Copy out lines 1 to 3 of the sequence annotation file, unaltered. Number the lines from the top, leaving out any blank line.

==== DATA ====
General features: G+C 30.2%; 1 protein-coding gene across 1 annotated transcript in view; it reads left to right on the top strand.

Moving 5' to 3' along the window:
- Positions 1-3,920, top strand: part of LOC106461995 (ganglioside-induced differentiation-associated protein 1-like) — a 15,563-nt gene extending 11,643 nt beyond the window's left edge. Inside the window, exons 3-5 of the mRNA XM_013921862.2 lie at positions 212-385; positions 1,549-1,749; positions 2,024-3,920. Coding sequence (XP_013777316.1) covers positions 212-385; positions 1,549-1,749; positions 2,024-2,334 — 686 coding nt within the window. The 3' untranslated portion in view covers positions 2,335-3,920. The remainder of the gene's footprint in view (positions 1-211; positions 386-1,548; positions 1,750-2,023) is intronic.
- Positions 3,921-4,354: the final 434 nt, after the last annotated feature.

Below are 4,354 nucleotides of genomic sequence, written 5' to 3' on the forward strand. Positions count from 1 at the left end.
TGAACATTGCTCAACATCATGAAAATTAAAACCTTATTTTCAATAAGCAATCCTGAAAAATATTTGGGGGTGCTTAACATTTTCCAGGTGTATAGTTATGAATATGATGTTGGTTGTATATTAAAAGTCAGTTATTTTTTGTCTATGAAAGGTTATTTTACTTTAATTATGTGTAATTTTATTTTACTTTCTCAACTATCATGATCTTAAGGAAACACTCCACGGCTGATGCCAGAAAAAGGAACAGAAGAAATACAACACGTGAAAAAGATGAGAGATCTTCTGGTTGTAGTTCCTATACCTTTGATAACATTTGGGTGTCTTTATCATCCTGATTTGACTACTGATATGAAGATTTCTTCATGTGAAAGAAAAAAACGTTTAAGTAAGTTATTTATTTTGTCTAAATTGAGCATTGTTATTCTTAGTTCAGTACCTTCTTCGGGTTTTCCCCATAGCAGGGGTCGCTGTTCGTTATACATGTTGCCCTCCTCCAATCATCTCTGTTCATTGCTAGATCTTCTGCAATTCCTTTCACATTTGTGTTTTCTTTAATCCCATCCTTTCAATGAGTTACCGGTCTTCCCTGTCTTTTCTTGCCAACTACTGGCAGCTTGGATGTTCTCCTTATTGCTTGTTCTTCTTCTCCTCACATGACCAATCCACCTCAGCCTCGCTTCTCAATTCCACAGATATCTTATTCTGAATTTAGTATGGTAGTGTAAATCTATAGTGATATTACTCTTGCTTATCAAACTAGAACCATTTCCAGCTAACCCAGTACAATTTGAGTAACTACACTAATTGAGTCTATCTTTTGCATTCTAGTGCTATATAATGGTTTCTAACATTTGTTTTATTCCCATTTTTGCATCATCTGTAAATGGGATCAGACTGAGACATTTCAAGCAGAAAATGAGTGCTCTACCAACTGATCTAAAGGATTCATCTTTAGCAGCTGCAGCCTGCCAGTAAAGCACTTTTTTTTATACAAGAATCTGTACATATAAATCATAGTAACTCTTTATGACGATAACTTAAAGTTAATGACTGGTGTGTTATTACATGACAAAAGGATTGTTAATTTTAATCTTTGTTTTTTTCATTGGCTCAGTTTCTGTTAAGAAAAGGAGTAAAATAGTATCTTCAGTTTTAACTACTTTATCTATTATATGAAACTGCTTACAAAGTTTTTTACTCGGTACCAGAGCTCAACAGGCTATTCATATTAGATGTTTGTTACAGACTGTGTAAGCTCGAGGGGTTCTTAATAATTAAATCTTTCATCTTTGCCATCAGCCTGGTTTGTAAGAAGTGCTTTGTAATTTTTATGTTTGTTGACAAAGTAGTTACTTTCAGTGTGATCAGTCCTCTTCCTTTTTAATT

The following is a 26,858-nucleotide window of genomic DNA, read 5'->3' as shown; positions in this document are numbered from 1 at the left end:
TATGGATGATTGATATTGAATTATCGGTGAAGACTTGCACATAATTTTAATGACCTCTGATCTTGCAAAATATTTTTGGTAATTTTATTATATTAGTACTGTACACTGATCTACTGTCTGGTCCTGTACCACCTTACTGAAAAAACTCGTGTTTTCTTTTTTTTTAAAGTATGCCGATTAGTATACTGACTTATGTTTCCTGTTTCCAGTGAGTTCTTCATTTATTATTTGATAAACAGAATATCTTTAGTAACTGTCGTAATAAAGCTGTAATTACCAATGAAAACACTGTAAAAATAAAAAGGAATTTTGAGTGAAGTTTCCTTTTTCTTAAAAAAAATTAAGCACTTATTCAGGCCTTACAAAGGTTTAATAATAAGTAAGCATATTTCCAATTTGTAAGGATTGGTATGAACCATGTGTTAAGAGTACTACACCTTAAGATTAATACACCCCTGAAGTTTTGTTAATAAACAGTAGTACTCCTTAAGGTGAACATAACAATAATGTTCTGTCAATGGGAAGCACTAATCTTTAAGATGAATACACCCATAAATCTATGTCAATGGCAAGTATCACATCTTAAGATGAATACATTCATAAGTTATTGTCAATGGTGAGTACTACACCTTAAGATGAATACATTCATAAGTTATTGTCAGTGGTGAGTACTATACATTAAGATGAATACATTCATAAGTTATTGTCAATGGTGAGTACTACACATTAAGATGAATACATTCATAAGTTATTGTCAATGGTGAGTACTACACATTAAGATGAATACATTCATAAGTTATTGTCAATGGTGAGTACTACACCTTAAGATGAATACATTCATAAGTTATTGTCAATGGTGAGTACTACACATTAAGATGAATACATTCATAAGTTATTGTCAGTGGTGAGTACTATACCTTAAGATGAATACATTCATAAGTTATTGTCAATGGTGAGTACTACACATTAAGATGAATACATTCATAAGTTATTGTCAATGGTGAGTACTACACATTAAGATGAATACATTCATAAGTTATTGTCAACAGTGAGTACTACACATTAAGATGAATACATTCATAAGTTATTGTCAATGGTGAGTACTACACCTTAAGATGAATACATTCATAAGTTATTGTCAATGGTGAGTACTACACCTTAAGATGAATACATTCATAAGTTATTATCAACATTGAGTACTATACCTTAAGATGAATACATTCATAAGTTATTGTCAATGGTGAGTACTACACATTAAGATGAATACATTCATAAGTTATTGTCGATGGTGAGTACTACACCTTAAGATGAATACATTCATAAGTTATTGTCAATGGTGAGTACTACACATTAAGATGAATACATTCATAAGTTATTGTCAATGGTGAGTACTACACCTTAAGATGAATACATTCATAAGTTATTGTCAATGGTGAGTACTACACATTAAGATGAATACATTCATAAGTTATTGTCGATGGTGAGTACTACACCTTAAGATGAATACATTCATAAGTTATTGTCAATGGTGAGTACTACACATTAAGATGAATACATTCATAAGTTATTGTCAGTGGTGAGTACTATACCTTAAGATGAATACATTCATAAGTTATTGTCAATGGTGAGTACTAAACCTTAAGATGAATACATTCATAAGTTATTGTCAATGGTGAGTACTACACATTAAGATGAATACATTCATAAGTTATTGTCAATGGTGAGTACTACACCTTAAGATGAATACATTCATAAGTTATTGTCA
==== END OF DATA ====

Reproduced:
General features: G+C 30.2%; 1 protein-coding gene across 1 annotated transcript in view; it reads left to right on the top strand.

Moving 5' to 3' along the window:
- Positions 1-3,920, top strand: part of LOC106461995 (ganglioside-induced differentiation-associated protein 1-like) — a 15,563-nt gene extending 11,643 nt beyond the window's left edge. Inside the window, exons 3-5 of the mRNA XM_013921862.2 lie at positions 212-385; positions 1,549-1,749; positions 2,024-3,920. Coding sequence (XP_013777316.1) covers positions 212-385; positions 1,549-1,749; positions 2,024-2,334 — 686 coding nt within the window. The 3' untranslated portion in view covers positions 2,335-3,920. The remainder of the gene's footprint in view (positions 1-211; positions 386-1,548; positions 1,750-2,023) is intronic.